The structure of The Golden Notebook is its most important feature, and this structure was the most overlooked aspect of the novel when it was first released. Critics immediately pronounced the novel to be simply about the “sex war,” a notion that provoked Doris Lessing into adding a preface directing the reader’s attention to the shape of the novel and the theme of breakdown that is reflected in that shape. Anna Wulf cannot write about her world as a whole, because it no longer fits together for her, so she breaks it down into parts in the hope that she can discover an underlying meaning that will bring a new order. Anna understands that she is internally divided when she examines the discrepancies between her belief system or sense of self and her actual behavior. By allowing herself to move into these contradictions and live them rather than suppress them, Anna is eventually able to break through into a new paradigm.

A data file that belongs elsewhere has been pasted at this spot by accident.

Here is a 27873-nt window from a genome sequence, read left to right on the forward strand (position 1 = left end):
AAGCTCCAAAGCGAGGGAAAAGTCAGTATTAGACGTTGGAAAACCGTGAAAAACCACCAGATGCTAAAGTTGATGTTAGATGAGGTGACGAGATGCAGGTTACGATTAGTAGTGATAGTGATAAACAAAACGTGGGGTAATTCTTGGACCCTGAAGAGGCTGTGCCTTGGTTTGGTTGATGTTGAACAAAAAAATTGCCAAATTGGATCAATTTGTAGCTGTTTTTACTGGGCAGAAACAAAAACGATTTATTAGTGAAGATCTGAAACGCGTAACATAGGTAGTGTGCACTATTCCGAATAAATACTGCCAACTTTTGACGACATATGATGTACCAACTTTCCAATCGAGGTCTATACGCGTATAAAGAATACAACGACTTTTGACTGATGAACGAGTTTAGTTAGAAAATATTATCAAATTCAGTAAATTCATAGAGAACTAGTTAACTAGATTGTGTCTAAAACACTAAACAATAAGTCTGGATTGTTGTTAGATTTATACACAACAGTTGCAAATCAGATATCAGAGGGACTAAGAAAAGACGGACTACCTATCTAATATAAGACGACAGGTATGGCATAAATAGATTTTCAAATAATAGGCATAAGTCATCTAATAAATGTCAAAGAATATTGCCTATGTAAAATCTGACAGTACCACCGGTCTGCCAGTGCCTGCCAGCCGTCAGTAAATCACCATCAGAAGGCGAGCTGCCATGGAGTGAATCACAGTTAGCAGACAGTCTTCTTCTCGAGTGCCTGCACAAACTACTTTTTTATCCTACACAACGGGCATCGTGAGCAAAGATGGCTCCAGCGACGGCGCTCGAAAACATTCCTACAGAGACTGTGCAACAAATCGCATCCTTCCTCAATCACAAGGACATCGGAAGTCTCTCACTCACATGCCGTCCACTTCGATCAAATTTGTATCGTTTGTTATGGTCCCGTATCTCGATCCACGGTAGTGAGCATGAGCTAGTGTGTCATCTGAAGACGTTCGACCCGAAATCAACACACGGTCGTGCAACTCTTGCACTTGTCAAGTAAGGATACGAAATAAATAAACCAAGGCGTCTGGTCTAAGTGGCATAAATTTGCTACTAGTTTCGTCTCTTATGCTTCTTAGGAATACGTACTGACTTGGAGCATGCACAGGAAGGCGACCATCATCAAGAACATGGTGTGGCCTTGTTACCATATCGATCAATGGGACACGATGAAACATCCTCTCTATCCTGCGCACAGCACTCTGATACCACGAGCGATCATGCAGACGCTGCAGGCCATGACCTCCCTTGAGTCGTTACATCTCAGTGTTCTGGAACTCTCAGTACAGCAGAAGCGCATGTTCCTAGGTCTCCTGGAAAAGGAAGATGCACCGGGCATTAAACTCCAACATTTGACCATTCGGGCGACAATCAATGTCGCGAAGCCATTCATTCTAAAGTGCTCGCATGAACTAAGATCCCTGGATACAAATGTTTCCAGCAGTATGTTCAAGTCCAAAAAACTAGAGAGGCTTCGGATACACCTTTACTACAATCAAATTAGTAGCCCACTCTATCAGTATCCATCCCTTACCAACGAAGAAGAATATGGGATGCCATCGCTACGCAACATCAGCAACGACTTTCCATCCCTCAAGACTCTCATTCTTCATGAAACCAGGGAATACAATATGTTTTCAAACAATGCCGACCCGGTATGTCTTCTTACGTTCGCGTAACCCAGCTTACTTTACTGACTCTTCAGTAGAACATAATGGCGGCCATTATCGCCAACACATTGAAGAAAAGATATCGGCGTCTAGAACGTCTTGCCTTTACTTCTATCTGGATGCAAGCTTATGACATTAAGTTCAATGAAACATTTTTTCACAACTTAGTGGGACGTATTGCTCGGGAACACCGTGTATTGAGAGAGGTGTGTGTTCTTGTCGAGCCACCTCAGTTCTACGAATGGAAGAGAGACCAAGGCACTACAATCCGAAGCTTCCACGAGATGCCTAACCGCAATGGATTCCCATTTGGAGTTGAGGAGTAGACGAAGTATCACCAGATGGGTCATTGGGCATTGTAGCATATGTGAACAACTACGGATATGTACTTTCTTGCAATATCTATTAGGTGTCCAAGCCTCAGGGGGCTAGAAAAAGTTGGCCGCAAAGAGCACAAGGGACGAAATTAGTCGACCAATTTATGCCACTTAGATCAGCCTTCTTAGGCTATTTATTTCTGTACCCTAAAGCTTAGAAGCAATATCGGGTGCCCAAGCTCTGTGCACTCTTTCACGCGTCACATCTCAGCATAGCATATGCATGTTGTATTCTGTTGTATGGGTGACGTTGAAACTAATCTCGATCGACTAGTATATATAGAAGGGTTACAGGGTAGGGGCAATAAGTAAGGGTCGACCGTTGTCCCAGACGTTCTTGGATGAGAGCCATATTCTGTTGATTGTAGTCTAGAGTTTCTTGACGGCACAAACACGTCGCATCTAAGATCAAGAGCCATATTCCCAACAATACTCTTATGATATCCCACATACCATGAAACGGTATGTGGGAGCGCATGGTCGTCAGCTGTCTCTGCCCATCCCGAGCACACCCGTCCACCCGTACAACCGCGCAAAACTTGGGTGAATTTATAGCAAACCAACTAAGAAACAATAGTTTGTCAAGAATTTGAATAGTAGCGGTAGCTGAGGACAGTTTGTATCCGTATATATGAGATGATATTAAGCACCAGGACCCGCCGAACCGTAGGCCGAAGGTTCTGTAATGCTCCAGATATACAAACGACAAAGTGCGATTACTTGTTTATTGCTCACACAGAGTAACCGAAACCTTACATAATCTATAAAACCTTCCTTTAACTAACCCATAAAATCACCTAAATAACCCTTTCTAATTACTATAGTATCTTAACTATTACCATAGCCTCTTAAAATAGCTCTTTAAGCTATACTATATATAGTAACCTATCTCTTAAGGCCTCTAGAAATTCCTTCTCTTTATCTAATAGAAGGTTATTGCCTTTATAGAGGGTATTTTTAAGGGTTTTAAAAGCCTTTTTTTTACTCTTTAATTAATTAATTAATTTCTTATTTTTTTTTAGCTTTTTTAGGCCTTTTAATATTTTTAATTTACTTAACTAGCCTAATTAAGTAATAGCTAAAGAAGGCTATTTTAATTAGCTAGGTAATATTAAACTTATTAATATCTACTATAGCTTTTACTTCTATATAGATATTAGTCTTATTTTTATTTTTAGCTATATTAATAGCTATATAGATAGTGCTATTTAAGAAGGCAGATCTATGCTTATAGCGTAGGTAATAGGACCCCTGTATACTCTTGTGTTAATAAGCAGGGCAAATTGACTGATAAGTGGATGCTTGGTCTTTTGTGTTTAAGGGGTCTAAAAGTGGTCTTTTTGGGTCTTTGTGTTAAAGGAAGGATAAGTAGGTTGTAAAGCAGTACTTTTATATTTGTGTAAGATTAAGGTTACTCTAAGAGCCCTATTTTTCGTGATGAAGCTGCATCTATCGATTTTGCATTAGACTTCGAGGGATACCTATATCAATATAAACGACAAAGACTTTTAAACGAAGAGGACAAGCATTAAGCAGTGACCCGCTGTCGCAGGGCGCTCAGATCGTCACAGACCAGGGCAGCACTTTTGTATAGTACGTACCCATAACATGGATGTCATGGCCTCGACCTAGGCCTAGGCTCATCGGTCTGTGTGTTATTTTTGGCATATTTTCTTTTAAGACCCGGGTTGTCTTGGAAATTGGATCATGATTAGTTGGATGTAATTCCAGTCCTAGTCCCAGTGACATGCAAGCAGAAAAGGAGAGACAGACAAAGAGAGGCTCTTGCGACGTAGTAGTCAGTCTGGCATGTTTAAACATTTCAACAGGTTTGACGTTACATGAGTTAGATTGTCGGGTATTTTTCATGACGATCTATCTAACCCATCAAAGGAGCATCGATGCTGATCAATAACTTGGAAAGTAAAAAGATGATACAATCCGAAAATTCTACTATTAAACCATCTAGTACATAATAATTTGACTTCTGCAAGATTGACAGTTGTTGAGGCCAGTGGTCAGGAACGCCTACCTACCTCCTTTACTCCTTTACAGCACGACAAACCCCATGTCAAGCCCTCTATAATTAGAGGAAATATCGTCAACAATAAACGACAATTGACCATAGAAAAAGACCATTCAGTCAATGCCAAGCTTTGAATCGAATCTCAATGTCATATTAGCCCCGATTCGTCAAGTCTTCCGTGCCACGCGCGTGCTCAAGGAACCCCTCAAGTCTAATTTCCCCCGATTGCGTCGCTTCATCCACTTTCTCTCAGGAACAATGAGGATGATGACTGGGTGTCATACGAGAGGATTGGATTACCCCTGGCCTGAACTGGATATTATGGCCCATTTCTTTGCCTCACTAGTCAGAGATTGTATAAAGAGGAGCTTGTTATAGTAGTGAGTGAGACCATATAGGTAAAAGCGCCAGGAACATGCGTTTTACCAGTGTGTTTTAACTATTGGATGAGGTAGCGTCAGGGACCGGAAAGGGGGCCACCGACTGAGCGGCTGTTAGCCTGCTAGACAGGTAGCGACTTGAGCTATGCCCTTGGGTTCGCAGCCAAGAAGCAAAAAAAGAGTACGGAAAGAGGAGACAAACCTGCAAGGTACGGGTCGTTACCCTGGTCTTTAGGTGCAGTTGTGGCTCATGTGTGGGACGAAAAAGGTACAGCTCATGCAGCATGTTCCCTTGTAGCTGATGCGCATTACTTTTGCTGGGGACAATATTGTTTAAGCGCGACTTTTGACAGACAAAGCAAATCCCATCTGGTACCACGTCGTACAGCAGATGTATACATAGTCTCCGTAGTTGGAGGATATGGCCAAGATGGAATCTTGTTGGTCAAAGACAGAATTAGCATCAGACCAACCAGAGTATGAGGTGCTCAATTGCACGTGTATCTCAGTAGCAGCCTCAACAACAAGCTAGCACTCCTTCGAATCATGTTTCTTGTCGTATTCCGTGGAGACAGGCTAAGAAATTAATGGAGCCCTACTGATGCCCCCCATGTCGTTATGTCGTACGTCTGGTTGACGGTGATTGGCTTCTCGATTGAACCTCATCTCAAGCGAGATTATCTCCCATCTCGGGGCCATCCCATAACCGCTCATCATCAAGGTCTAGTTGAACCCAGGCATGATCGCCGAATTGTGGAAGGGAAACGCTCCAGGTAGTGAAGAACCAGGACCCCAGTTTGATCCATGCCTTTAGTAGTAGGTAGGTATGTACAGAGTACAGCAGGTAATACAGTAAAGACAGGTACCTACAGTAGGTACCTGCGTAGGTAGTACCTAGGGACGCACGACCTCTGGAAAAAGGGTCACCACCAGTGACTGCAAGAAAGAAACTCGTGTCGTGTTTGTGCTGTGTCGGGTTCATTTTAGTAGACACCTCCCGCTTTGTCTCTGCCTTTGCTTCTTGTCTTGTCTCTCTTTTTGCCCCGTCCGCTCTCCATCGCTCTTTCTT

One theme of this novel is considering the function of language as ideology (belief system), a way to stop or control the thinking process. The Black Notebook looks at the relationship between Anna’s memories and the novel she writes out of them, and how literature is controlled by cultural ideology. The Red Notebook examines the ideology of political life. Anna discovers how she is manipulated, how her identity is shaped, by the surrounding cultural belief systems. She knows that the Communist Party has become corrupt, that members (including herself) will say one thing when alone or with one another, and adopt or be taken over by another “viewpoint” while functioning in an official Party capacity. This does not stop Anna from participating in all this activity even while she is ironically aware of its irrationality. The Red Notebook also ends with clippings and a story about a man whose whole life is built on the delusion that the Russians will one day send for him to set the history of the Party straight....
(The entire section is 801 words.)